Saturday mornings in the 1970s weren’t just focused on one superhero – kids wanted to see all of them and did in the animated series Super Friends.
Produced by Hanna Barbera, Super Friends debuted on ABC in 1973, based on the Justice League series by DC Comics.
The first series featured Superman, Batman, Robin, Wonder Woman and Aquaman.
The series added sidekick characters for the superheroes, none of whom had been included in the original comics: Wendy, Marvin and SuperDog.
The friends gathered at the beginning of each episode at their headquarters, the Hall of Justice, where the TroubAlert computer would have detected an emergency.
The Super Friends worked in conjunction with the US military and had their own liasion, Colonel Wilcox, as well as brought in other pals to help out – Green Arrow, The Flash and Plastic Man. Nine actors were hired to do the voices, including Casey Kasem and Ted Knight.
After one season of 16 one hour episodes, ABC cancelled the series in 1974. But, the public was fixated on Six Million Dollar Man and Wonder Woman, so the network decided to revive the Super Friends in 1976, editing the original episodes into 30 minutes episodes and rebroadcasting the series again.
In 1977 The All New Super Friends Hour debuted, with the hour divided into four segments. The first segment would feature two superheroes, the second segment featured the Wonder Twins, the third segment used all the Super Friends to save the day and the final segment featured one superhero and a guest star, showing off their unique super ability.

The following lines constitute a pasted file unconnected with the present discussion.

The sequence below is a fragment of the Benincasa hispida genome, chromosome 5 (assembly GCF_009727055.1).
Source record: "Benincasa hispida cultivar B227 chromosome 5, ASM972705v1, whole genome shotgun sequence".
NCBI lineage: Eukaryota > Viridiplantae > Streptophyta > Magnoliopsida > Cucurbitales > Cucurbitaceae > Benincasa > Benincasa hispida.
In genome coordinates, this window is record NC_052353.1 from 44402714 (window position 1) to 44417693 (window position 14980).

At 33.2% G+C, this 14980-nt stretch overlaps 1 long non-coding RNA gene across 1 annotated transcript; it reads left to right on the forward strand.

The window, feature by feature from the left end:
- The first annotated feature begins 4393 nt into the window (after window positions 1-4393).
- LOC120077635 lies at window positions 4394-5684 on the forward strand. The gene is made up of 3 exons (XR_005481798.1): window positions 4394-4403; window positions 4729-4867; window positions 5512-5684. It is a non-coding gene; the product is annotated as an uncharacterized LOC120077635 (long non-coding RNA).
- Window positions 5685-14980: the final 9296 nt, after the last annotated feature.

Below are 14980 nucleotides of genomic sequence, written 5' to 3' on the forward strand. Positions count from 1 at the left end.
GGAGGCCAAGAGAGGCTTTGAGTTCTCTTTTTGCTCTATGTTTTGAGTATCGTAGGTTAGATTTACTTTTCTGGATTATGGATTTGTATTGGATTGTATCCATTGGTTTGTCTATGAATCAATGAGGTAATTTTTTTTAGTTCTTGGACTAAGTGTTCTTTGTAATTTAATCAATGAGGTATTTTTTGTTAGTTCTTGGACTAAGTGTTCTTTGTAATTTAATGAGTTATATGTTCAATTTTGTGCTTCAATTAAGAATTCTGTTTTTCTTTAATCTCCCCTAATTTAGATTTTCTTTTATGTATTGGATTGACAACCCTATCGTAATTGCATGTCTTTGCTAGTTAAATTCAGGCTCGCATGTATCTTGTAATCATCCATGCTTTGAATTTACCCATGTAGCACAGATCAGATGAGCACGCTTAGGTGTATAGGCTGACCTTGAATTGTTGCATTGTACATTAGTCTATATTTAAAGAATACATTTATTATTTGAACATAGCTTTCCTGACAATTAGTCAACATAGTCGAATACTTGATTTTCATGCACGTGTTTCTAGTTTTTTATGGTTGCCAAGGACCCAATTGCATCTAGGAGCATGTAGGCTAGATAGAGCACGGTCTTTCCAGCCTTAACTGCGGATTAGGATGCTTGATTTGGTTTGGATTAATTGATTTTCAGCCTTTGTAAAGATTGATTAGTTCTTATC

Guest stars included Hawk Girl, Hawkman, Rima the Jungle Girl, Apache Chief, Black Vulcan and Super Boy.
Between segments, different Super Friends would have 30 second spots, showing first aid, safety tips, magic tricks and the weekly riddle. For kids, it was a jam-packed hour of all kinds of superhero fun. I used to watch this every week, liking the mash up of rescue efforts, super skills and magic.
As the Super Friends continued, each year the production company slightly changed the format to make the series seem new every year, but it was a smart use of animation so not to completely reinvent the wheel.
The series continued into the 1980s, but with the advent of new styles of animation, the Super Friends faded from Saturday mornings to go after prime time and the big screen.